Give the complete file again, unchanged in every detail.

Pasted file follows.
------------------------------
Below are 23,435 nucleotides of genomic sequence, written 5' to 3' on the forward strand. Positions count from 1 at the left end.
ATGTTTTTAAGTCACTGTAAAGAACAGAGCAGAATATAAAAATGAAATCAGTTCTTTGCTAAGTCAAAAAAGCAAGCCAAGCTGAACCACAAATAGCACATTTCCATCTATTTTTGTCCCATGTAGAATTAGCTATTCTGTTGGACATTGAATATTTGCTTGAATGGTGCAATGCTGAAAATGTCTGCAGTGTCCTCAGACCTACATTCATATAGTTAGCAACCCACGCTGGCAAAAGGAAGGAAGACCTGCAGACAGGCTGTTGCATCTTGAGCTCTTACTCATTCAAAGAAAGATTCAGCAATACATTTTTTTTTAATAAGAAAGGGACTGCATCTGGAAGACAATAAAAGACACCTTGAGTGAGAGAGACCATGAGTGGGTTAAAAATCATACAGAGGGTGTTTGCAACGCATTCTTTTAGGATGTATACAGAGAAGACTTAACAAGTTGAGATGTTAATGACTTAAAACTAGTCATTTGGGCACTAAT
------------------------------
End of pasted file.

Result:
Below are 23,435 nucleotides of genomic sequence, written 5' to 3' on the forward strand. Positions count from 1 at the left end.
ATGTTTTTAAGTCACTGTAAAGAACAGAGCAGAATATAAAAATGAAATCAGTTCTTTGCTAAGTCAAAAAAGCAAGCCAAGCTGAACCACAAATAGCACATTTCCATCTATTTTTGTCCCATGTAGAATTAGCTATTCTGTTGGACATTGAATATTTGCTTGAATGGTGCAATGCTGAAAATGTCTGCAGTGTCCTCAGACCTACATTCATATAGTTAGCAACCCACGCTGGCAAAAGGAAGGAAGACCTGCAGACAGGCTGTTGCATCTTGAGCTCTTACTCATTCAAAGAAAGATTCAGCAATACATTTTTTTTTAATAAGAAAGGGACTGCATCTGGAAGACAATAAAAGACACCTTGAGTGAGAGAGACCATGAGTGGGTTAAAAATCATACAGAGGGTGTTTGCAACGCATTCTTTTAGGATGTATACAGAGAAGACTTAACAAGTTGAGATGTTAATGACTTAAAACTAGTCATTTGGGCACTAAT